Summer classes: campus only looks empty

Chelsea Birdsall

Summer issue 1

Senior business major Kacy Gould was excited to return to her Illinois home last summer after classes ended. Her excitement mirrored many students who were ready to relax for the summer recess.

Gould did not spend her summer relaxing by the beach, though. Instead, she was one of the 2,454 students enrolled in a summer course through NMU. Gould has taken summer courses frequently.

“The only reason I haven’t taken summer classes every summer is because I work extensively in the summer to save for fall and winter classes and living expenses so I don’t have to work as much throughout the year and get distracted from my studies,” Gould said.

NMU students take an average of five years to graduate and, historically, only about 30 percent of students enroll in summer courses compared to the previous fall semester, according to records from the registrar office. Students utilize summer course offerings to graduate early or play catch up after dropping a class during the regular year, but the majority of NMU students who don’t take courses tend to focus on jobs and fear the accelerated rate of online courses, which are a common occurrence on campus.

NMU will offer 274 courses this summer, not including 18 study abroad blocks. Of these 274 classes, 139 are web-based and 131 are on-campus courses, according to the registrar office. Of these 131 classes, 51 are labs, 5 are field classes or internships and 21 are practicums, meaning 59 percent of the offered on-campus classes have to be on-campus because of lab-related criteria giving a technical total of 53 classes offered on-campus that are purely in the classroom.

Over the last five years, departments have moved courses to an online format, a decision made by each individual department, Assistant Provost for Undergraduate Programming and Faculty Affairs Dale Kapla said. According to Kapla, the departments have to ensure faculty members are willing to move to an online format.

“Students like to go home for the summer because they have jobs and they don’t necessarily want to pay rent when they can live with their folks,” Kapla said. “So rather than stay for the summer sessions, they can go home and play catch up there.”

The summer sessions are broken into two separate six week periods, giving the courses an accelerated component since 15 weeks of information must be shrunk into six weeks. The first session starts on May 18 and the second starts on June 29. Kapla said he worries that students will get lost in the accelerated pace of online courses and not do as well as they may have if it was offered on campus.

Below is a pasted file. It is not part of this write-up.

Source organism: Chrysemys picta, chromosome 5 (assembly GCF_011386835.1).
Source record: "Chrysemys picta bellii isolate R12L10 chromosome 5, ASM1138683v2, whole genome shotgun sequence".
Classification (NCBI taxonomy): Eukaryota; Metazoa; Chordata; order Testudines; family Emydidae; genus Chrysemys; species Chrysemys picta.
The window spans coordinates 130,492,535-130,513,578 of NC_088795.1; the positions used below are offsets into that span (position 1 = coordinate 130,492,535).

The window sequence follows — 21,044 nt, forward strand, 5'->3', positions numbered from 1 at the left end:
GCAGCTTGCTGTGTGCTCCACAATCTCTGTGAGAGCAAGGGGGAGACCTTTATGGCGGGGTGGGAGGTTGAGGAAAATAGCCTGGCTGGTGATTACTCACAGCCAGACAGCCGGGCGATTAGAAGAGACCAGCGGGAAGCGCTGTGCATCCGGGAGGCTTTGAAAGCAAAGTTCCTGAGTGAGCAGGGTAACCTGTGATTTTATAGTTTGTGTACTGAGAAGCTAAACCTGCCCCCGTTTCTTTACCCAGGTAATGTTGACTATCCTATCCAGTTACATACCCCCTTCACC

“I remember when I was in college, I took a summer class. It was too much,” Kapla said. “I mean I did okay in it, but it was just too much. I would have preferred a slower pace.”

Gould said she highly recommends summer courses, but suggests taking an on-campus class or taking an online course during the regular school year in order to get used to the online format. There’s also the fallback of a larger teacher availability in case questions cannot be answered through email if taken during the school year.

“If it’s not one of your strongest subjects or you don’t have a strong interest in it, don’t take it online,” Gould said. “Depending on the type of student you are, online courses can encourage procrastination and a relaxed attention to the class.”

An online competency tutorial was enacted in recent semesters and must be completed by students and faculty who have not been through an online course, said Kapla.

Other faculty members like online courses for a variety of reasons including the flexibility it provides to working students. According to survey results, 70 percent of NMU students are working, and of that 70 percent, 40 percent are working 25 hours or more, criminal justice department head Charlie Mesloh said.

Mesloh, Kapla and several other faculty members agree that summer classes are useful from the administrative point of view when it comes to the state legislature observing the time to completion rate. The more summer courses taken, the lower the time to completion rate is, which reflects positively on the school to prospective students and their parents, Kapla said. For the students, the less time it takes them to graduate, the less debt they accumulate.

“It is the professor’s’ job to instruct to the best of their ability,” Mesloh said, “but it’s the department heads job to make sure students are getting out of here in a timely fashion.”